How much was that worth?Lots. A dinar is worth five NIS. So, with time, there was moral deterioration, about what you take and what you don't. Psychologically, I think the reason is that you constantly feel you're at war with them. You don't separate. I think most Israelis don't separate – I mean there used to be Palestinian policemen, but say also between Hamas and such groups and civilians. It's all seen as one block because that's how the army is trained. To fight a war against "Them", so you're against "Them", period. It's very difficult to make this separation when you look at these people. I especially remember things being looted after the murder of the [Israeli] infant Shalhevet Pas. So later you hear a lot of people saying they all have to be killed. Sometimes it's just angry talk, but often when you take this with you into an operation, you are less likely to consider the feelings of civilians standing in front of you, and you'll get more violent, "show them what's what", with a vengeance.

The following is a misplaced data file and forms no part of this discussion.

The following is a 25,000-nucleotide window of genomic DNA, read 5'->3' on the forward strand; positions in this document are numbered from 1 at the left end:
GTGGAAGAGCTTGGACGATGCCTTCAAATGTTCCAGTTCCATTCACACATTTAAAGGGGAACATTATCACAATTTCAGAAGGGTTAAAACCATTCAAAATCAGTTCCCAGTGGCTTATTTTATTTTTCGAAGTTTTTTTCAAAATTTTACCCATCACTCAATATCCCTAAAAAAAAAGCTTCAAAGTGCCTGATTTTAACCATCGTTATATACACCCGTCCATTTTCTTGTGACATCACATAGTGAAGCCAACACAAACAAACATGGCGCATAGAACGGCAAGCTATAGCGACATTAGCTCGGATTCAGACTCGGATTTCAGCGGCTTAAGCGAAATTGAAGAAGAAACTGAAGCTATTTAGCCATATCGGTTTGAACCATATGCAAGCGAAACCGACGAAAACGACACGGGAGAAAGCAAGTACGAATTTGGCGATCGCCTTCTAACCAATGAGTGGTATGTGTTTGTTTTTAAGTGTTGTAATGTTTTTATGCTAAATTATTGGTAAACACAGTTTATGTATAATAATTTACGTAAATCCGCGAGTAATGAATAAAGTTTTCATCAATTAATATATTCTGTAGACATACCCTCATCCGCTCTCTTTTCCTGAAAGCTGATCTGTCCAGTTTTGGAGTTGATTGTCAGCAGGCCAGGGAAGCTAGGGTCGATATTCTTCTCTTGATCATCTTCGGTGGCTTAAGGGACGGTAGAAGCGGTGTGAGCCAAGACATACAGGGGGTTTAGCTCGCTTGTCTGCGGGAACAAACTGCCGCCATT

You said everyone takes souvenirs, and if there are more and more searches, you tend to look more and more for your own type of souvenir. Yes.
?What's the worst thing that was taken?Weapons. If we found Kalachnikovs, there were times. . . after all, it's in battle and the commanders are especially stressed, so finally no one really notices where those weapons that we found are being kept.
People took weapons home?Yes, they found a Kalachnikov and it's nice to hang it on the wall, or something, instead of bringing it in to Military Police. Someone once took such a weapon out and no one knew where it was, really, and he wouldn't tell he had it because then he'd be punished, but the MP really wanted it, perhaps to check ballistics, see what it was used for. I don't remember how this ended, but there were often times, say even in the Muqata'a (in Ramallah), even in the quartermasters' storerooms, with lots of knives and air guns and all sorts of old pistols and people felt they deserved it…